Diabetes is an epidemic that impacts quality of life, productivity, and health care costs. Currently there are over 30 million Americans with diabetes and 80 million Americans with pre-diabetes. Statistics also show that the number of diabetes patients is increasing by five percent per year and that one in three Americans born in 2000 will likely develop diabetes in his or her lifetime. In just the 10-year period from 1997 to 2007, the annual cost of diabetes in medical expenditures and lost productivity climbed from $98 billion to $174 billion, and the direct medical costs of diabetes almost tripled in that time, from $44 billion to $116 billion (www.diabetes.org).
Diabetes comes in two forms: type 1, which usually begins in childhood and is the result of destruction of critical insulin-secreting cells in the pancreas, and type 2, the form that occurs in adults and is due to tissues no longer being able to respond to insulin, the hormone that lowers blood sugar in the body. Type 2 diabetes is rapidly increasing in prevalence as the USA along with both Europe and Asia experience an epidemic of obesity. In response to obesity, tissues in the body become insulin resistant. Insulin resistance not only results in increases in blood sugar but also increases in blood lipids, especially triglycerides. Persistently elevated blood sugar and lipids damage the eyes, kidneys, heart, and particularly, the brain and nerves. Almost every person with diabetes will experience damage to one or more of these tissues during his or her lifetime, a condition referred to as diabetic complications.
Despite the high prevalence and the dire need for interventions to assist the growing diabetic population, there are no treatments for diabetic complications and little is known about how and why they occur.
The most common complication of diabetes is nerve damage in the feet, known as neuropathy, which is initially characterized by intense pain and abnormal sensations of heat, cold, or prickling. This pain is caused by the damaging effects of high blood glucose on peripheral nerves, and is followed over time with numbness and loss of sensation as peripheral nerves die. Pain sensations in the limbs serve to protect the body, and once patients’ nerves die and no longer send signals to the brain, patients become at high risk for undetected limb injuries. These injuries can lead to foot infections, ulcers and lower-limb amputations. A second common complication of diabetes is changes in a person’s ability to think. In fact, there is between a two-to-three-fold higher incidence of Alzheimer’s disease in people with diabetes. Like other tissues in the body, brain cells develop insulin resistance, and this promotes the accumulation of toxic proteins in the brain, including β-amyloid and tau, hallmark features of the brain pathology that characterizes Alzheimer’s disease.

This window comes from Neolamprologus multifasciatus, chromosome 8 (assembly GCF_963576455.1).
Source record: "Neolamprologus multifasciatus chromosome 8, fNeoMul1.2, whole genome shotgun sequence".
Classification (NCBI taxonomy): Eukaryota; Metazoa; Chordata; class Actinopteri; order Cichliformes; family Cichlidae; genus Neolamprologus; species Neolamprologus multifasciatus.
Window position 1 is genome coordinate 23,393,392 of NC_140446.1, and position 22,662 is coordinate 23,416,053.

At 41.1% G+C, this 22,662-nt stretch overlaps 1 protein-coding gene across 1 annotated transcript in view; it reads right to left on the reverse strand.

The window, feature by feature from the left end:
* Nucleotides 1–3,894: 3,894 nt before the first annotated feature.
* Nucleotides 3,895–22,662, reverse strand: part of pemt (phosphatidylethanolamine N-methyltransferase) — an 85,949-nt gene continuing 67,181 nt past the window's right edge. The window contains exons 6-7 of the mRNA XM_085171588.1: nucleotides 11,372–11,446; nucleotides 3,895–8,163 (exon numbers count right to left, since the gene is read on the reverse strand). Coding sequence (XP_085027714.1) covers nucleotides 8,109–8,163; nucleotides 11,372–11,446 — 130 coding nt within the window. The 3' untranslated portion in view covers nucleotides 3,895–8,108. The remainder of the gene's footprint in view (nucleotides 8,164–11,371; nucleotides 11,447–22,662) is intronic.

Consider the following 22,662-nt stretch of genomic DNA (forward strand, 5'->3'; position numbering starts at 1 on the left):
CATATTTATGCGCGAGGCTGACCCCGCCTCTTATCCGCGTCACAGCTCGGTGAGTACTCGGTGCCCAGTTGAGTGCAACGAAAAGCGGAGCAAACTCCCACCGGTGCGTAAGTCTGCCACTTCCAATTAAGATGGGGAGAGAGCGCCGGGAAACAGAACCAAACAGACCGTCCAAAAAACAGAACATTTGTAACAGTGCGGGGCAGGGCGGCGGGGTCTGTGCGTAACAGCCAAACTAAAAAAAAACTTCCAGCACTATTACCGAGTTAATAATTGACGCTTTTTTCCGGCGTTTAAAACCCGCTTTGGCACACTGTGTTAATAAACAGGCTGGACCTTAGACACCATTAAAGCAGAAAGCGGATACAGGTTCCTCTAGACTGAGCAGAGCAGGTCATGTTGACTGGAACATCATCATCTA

The PNR&D is attacking these important health problem in many ways. Our scientists are discovering how high blood sugar and high lipids injure nerves and nerve cells. By using animals with diabetes, simulating the insults that nerve cells undergo with diabetes in the tissue culture dish, and studying patients with diabetic neuropathy and early problems in thinking (a syndrome called Mild Cognitive Impairment–MCI), we have discovered some of the key mechanisms underlying how the nervous system is damaged during diabetes. These mechanisms provide new drug targets for the development of new, groundbreaking therapies.
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